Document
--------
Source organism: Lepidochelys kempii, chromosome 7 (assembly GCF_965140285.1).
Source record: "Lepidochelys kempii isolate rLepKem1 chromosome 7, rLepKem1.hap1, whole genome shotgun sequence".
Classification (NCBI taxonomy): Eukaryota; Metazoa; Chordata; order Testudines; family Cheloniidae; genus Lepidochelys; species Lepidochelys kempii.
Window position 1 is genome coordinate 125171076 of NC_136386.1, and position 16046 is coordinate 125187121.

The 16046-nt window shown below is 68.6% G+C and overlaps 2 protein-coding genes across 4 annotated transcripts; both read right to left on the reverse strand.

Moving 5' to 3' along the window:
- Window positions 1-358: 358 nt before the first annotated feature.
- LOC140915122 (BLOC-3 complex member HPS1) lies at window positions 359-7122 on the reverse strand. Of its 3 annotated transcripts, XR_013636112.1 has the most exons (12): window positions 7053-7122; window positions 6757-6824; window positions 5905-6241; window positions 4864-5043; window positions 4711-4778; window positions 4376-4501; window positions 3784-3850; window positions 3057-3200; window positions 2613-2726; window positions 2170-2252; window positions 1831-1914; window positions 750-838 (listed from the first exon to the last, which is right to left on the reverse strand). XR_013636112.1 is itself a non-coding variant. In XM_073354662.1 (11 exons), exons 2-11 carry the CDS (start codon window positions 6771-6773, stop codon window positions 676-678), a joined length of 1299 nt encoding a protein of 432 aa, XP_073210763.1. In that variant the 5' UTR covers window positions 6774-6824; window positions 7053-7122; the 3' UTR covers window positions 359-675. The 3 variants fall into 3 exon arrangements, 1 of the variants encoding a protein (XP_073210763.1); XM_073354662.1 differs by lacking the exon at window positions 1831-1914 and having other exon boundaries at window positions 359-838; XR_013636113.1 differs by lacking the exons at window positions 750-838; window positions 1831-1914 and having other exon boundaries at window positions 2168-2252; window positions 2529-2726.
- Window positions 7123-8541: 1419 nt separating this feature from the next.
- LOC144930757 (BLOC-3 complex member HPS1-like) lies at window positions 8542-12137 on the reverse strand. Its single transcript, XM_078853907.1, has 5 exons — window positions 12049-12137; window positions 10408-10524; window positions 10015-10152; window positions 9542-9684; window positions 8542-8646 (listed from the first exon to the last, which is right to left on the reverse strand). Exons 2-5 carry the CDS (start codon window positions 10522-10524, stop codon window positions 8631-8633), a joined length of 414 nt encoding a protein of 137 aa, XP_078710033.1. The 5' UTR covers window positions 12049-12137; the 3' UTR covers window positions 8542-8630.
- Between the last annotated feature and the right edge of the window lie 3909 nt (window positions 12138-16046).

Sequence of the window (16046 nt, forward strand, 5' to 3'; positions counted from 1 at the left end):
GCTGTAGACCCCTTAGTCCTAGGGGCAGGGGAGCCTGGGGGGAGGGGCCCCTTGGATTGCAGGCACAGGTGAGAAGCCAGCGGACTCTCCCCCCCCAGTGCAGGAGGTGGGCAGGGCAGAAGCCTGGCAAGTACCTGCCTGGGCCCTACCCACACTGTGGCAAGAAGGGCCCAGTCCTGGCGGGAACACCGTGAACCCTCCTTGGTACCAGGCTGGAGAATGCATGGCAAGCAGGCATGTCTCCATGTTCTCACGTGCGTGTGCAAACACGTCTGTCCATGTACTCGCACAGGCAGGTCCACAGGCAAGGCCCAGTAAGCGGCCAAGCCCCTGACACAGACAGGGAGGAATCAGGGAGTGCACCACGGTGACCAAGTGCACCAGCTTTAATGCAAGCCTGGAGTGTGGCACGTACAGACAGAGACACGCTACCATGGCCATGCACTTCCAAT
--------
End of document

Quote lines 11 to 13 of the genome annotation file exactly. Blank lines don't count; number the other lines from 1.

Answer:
- Between the last annotated feature and the right edge of the window lie 3909 nt (window positions 12138-16046).

Sequence of the window (16046 nt, forward strand, 5' to 3'; positions counted from 1 at the left end):
GCTGTAGACCCCTTAGTCCTAGGGGCAGGGGAGCCTGGGGGGAGGGGCCCCTTGGATTGCAGGCACAGGTGAGAAGCCAGCGGACTCTCCCCCCCCAGTGCAGGAGGTGGGCAGGGCAGAAGCCTGGCAAGTACCTGCCTGGGCCCTACCCACACTGTGGCAAGAAGGGCCCAGTCCTGGCGGGAACACCGTGAACCCTCCTTGGTACCAGGCTGGAGAATGCATGGCAAGCAGGCATGTCTCCATGTTCTCACGTGCGTGTGCAAACACGTCTGTCCATGTACTCGCACAGGCAGGTCCACAGGCAAGGCCCAGTAAGCGGCCAAGCCCCTGACACAGACAGGGAGGAATCAGGGAGTGCACCACGGTGACCAAGTGCACCAGCTTTAATGCAAGCCTGGAGTGTGGCACGTACAGACAGAGACACGCTACCATGGCCATGCACTTCCAAT